Read Acts 11:19-26.
In the New International Version of these verses, the phrasing of verse 24 describes the people of Antioch as having been “brought to the Lord,” a phrase that gets tossed around quite frequently in Christian circles.
But what exactly does the writer of Acts mean when they say that these individuals were brought to the Lord? And what does it mean for us today and during this season?
Maybe it means that these people repented from their sins and decided that Jesus’ death on the cross meant an eternity in heaven. Or maybe it means that these people were gathered in to a community of loving individuals who welcomed them exactly as they were. It could be both or neither of these, depending on how you interpret the Scripture.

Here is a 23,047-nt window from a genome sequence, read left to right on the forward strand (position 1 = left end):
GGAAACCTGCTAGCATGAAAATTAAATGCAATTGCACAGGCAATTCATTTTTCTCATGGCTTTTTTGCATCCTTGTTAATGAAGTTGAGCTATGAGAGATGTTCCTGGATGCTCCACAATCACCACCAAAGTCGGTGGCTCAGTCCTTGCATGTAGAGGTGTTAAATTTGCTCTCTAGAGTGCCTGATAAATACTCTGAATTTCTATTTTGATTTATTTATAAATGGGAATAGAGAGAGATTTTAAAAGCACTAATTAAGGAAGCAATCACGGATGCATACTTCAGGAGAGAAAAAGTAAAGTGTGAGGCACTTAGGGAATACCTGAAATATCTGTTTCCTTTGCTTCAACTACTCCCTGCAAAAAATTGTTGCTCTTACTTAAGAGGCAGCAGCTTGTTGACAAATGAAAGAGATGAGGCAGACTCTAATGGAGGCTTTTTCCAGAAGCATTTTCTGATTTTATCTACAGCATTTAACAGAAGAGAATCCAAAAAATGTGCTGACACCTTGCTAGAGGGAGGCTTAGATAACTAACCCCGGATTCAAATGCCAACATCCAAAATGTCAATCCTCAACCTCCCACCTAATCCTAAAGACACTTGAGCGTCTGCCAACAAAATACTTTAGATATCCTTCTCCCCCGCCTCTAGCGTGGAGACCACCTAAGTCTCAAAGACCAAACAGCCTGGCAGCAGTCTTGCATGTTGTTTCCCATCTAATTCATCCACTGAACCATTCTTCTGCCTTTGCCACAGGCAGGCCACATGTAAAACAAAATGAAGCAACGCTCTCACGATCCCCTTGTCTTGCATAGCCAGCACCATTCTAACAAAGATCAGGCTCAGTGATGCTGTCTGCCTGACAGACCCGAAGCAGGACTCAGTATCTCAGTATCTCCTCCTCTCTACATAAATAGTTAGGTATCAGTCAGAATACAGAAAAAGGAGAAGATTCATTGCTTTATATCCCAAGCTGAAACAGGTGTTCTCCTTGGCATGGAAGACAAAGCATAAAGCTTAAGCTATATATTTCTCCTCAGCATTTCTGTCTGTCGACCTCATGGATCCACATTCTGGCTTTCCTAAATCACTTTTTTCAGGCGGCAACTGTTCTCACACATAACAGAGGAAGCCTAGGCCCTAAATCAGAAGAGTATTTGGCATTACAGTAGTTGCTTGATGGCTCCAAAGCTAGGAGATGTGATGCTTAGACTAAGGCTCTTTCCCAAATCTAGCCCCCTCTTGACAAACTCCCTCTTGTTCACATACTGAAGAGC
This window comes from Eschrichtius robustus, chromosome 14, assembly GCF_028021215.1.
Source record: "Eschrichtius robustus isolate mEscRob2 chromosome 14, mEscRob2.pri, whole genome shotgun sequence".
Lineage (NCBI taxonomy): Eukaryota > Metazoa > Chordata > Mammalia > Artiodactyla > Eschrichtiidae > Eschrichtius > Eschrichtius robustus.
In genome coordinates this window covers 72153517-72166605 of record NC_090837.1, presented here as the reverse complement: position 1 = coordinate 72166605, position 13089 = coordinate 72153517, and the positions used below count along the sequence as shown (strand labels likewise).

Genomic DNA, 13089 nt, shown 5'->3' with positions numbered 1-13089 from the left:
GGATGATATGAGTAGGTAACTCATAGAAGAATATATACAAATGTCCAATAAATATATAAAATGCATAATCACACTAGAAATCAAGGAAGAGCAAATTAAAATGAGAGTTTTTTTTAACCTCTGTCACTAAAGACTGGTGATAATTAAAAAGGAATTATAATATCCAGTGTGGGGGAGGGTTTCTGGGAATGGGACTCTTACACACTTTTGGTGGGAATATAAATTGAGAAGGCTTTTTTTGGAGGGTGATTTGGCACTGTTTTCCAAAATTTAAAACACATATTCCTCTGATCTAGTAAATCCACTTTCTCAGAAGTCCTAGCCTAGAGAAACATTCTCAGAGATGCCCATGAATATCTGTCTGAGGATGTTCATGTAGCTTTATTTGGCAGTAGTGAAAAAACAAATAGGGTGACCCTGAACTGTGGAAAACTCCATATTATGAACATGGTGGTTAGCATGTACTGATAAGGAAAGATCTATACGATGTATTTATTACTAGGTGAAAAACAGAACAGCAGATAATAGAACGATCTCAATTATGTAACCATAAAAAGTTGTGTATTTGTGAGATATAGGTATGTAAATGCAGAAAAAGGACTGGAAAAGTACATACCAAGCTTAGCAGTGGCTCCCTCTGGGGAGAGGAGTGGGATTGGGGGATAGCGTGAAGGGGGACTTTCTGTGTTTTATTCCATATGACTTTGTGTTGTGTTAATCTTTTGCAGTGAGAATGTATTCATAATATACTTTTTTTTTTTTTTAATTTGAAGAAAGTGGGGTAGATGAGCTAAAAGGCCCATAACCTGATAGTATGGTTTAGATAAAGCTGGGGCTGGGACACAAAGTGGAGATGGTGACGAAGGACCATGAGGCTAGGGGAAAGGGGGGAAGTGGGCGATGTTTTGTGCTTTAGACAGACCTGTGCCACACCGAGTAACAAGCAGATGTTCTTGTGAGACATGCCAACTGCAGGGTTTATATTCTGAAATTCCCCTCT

Whatever your interpretation, what do these verses mean we are meant to do for others today?
The Scripture goes on to say that the people at Antioch were the first to be called Christians. The very first to claim Christ’s name as their own. The first to desire a life of radical grace enough to name themselves after one who practiced radical grace.
As we who call ourselves Christians get closer to the celebration of the coming of Jesus, how do we respond to the privilege and responsibility of claiming this title? And how do we find our own way of celebrating those who are brought into our community of radical love and grace this season?
Olivia Marenco, PCM @ ETSU